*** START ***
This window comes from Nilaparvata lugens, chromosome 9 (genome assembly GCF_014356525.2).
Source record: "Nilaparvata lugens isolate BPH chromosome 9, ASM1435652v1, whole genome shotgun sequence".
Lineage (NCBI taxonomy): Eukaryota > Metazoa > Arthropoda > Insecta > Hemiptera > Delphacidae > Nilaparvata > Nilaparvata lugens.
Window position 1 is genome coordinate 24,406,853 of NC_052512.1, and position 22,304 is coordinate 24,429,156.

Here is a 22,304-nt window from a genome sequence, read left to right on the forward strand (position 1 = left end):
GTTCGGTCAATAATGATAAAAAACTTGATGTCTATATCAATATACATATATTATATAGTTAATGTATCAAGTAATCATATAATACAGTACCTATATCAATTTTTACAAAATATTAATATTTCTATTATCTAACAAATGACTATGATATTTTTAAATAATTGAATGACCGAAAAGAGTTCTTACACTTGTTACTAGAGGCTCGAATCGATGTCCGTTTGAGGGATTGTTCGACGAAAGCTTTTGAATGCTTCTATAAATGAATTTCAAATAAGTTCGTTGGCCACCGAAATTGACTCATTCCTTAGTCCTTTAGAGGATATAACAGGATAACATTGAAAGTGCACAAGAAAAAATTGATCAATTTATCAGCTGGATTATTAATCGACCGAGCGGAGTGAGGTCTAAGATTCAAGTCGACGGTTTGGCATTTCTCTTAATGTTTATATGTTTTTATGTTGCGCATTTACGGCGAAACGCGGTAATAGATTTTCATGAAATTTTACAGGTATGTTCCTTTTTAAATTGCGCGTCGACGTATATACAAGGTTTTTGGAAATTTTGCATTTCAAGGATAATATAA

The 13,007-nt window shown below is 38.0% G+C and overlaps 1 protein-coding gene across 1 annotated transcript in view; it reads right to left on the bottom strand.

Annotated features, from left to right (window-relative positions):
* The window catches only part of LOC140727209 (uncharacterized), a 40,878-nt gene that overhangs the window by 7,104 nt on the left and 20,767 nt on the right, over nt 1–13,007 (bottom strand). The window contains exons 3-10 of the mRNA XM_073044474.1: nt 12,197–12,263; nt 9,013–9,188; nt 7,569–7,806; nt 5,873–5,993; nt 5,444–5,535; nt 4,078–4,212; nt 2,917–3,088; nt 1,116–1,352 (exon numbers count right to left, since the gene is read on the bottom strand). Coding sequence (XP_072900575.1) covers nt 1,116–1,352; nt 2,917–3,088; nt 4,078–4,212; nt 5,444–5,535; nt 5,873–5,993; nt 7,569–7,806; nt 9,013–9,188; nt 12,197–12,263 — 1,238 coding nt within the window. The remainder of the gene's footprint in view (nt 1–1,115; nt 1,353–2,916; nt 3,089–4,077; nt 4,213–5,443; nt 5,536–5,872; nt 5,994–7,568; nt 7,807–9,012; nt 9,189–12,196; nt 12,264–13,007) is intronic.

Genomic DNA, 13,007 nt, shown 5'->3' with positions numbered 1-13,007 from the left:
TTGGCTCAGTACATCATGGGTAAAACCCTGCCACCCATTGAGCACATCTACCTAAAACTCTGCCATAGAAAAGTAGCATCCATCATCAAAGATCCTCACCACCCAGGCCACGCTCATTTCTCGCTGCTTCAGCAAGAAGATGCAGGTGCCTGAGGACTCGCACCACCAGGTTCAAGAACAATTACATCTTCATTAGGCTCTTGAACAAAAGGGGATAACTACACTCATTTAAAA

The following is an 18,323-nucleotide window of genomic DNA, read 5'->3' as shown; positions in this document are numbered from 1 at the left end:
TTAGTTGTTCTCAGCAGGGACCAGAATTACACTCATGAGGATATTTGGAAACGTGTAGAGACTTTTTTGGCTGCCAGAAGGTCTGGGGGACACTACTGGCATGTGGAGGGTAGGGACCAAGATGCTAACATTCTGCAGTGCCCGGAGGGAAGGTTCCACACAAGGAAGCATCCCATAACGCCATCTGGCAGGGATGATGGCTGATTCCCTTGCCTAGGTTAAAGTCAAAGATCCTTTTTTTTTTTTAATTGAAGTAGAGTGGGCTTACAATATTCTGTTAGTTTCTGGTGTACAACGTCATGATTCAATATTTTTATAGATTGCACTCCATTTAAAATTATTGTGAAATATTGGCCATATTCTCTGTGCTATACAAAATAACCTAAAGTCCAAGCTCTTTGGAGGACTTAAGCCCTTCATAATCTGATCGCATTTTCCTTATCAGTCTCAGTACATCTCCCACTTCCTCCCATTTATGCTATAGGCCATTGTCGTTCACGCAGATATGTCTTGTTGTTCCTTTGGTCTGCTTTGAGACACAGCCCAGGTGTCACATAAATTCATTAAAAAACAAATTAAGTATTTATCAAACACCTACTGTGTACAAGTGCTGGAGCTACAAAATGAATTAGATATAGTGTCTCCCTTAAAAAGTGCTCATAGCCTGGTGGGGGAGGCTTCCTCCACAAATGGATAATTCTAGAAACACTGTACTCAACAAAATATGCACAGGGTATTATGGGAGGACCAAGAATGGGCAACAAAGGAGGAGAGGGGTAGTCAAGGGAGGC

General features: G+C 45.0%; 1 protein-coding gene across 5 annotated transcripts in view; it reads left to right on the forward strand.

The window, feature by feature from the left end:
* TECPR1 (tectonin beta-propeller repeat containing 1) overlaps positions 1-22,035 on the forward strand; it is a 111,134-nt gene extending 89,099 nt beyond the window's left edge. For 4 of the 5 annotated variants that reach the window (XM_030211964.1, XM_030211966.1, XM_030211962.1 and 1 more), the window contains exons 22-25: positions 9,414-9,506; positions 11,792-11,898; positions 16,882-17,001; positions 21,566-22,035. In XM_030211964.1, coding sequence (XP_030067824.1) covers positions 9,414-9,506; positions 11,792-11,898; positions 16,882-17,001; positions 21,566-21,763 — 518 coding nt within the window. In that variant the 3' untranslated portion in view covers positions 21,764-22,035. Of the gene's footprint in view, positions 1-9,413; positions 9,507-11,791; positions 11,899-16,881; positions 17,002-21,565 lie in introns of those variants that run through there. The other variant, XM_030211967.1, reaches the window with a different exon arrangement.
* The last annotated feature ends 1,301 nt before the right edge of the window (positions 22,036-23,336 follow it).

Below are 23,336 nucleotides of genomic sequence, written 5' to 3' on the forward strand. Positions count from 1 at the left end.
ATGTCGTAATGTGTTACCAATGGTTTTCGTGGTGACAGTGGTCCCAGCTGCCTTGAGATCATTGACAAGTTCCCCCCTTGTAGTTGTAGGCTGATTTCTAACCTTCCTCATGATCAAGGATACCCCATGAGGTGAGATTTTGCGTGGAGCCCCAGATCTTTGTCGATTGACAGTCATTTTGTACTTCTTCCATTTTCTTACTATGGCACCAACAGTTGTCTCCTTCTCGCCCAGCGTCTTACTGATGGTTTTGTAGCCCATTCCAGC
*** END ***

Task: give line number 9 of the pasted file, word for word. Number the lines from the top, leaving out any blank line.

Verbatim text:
* The window catches only part of LOC140727209 (uncharacterized), a 40,878-nt gene that overhangs the window by 7,104 nt on the left and 20,767 nt on the right, over nt 1–13,007 (bottom strand). The window contains exons 3-10 of the mRNA XM_073044474.1: nt 12,197–12,263; nt 9,013–9,188; nt 7,569–7,806; nt 5,873–5,993; nt 5,444–5,535; nt 4,078–4,212; nt 2,917–3,088; nt 1,116–1,352 (exon numbers count right to left, since the gene is read on the bottom strand). Coding sequence (XP_072900575.1) covers nt 1,116–1,352; nt 2,917–3,088; nt 4,078–4,212; nt 5,444–5,535; nt 5,873–5,993; nt 7,569–7,806; nt 9,013–9,188; nt 12,197–12,263 — 1,238 coding nt within the window. The remainder of the gene's footprint in view (nt 1–1,115; nt 1,353–2,916; nt 3,089–4,077; nt 4,213–5,443; nt 5,536–5,872; nt 5,994–7,568; nt 7,807–9,012; nt 9,189–12,196; nt 12,264–13,007) is intronic.